Background/Aims@#Postprocedural bleeding is known to be relatively low after argon plasma coagulation (APC) for gastric neoplasms; however, there are few studies proving the effect of antithrombotic agents. This study aimed to analyze the incidence of delayed bleeding (DB) based on antithrombotic agents administered and to identify the risk factors for DB in APC for gastric tumors. @*Methods@#A total of 785 patients with 824 lesions underwent APC for single gastric neoplasm between January 2011 and January 2018. After exclusion, 719 and 102 lesions were classified as belonging to the non-antithrombotics (non-AT) and AT groups, respectively. The clinical outcomes were compared between the two groups, and we determined the risk factors for DB in gastric APC. @*Results@#Of the total 821 cases, DB occurred in 20 cases (2.4%): 17 cases in the non-AT group and three cases in the AT group (2.4% vs 2.9%, p=0.728). Multivariate analysis of the risk factors for DB confirmed the following significant, independent risk factors: male sex (odds ratio, 7.66; 95% confidence interval, 1.02 to 57.69; p=0.048) and chronic kidney disease (odds ratio, 4.51; 95% confidence interval, 1.57 to 13.02; p=0.005). Thromboembolic events and perforation were not observed in all patients regardless of whether they took AT agents. @*Conclusions@#AT therapy is acceptably safe in gastric APC because it does not significantly increase the incidence of DB. However, patients with chronic kidney disease or male sex need to receive careful follow-up on the incidence of post-APC bleeding.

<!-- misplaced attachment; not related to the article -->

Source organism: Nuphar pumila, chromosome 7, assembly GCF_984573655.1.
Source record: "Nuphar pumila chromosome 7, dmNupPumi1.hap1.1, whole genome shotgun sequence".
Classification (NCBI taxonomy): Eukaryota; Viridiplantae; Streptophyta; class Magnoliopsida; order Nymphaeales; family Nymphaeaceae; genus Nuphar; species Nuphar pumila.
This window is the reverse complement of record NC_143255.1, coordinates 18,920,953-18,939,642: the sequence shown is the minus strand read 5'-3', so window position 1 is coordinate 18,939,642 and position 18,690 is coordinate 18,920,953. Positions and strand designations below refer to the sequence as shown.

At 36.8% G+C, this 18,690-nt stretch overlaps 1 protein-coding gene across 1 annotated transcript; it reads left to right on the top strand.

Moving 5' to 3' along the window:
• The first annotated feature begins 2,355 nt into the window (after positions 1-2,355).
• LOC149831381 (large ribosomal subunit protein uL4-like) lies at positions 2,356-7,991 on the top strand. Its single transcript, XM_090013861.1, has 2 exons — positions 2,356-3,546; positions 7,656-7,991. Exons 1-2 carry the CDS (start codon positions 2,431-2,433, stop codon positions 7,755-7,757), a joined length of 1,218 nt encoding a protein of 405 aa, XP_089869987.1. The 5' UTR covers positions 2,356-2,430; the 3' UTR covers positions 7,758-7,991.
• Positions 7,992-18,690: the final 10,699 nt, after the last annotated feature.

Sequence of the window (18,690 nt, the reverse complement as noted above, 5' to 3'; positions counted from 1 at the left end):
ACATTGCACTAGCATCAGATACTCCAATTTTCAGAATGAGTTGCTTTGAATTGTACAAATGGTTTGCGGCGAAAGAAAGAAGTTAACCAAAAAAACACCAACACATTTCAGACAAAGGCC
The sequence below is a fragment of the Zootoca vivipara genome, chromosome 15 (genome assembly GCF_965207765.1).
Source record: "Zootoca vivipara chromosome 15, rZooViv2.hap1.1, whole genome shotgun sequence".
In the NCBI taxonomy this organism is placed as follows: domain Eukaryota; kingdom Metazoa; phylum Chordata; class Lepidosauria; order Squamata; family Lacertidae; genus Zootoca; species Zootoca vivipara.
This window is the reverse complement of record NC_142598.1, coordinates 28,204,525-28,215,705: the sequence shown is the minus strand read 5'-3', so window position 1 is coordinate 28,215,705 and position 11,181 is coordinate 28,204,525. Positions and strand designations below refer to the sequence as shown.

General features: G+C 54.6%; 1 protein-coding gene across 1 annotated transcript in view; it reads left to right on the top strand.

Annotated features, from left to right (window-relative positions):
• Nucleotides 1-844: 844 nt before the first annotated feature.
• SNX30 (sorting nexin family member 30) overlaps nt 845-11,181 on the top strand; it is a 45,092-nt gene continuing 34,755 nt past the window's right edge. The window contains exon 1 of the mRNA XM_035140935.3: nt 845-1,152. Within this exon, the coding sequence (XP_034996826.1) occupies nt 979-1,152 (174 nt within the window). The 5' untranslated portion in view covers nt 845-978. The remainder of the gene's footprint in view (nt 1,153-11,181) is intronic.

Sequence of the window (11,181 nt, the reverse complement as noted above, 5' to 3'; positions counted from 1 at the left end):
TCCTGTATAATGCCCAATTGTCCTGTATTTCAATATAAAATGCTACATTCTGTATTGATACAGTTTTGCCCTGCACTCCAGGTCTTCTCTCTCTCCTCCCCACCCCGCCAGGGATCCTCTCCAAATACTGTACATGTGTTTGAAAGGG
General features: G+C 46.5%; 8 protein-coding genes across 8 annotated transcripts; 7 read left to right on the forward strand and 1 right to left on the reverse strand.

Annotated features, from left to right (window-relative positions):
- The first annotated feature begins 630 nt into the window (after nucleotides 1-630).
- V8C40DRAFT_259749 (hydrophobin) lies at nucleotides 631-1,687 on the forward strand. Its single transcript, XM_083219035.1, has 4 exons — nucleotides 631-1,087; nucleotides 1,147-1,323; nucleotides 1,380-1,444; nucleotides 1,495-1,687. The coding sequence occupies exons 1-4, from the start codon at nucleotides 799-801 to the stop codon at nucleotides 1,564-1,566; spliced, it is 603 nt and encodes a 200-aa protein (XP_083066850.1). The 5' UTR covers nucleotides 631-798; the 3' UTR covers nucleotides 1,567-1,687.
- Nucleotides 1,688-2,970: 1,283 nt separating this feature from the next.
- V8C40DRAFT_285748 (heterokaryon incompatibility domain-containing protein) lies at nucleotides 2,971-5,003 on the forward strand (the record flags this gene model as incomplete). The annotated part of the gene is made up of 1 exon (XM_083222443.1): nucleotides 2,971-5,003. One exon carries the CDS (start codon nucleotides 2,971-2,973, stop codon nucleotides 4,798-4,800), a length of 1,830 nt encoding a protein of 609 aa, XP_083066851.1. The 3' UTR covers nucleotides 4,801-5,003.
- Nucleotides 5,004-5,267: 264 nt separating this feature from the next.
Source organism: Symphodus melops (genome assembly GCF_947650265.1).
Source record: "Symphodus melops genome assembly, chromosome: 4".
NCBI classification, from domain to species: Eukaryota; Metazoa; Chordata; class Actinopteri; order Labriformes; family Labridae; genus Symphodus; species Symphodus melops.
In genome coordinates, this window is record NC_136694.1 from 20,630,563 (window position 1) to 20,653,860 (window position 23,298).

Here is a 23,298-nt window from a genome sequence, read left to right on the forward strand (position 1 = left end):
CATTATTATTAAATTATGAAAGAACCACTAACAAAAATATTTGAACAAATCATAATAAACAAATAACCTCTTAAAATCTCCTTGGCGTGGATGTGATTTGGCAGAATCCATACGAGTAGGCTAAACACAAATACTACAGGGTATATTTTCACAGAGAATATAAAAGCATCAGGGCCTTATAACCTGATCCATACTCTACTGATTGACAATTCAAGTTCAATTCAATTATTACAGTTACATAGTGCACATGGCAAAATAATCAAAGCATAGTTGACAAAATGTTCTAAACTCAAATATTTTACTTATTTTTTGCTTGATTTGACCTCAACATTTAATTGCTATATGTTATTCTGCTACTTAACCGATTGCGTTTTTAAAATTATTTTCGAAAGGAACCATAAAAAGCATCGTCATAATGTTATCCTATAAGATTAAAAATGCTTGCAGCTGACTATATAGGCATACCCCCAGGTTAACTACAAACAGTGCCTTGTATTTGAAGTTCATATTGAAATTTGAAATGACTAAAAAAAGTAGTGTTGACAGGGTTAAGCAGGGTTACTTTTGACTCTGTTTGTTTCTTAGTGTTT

6.
Article in English | WPRIM | ID: wpr-892142

ABSTRACT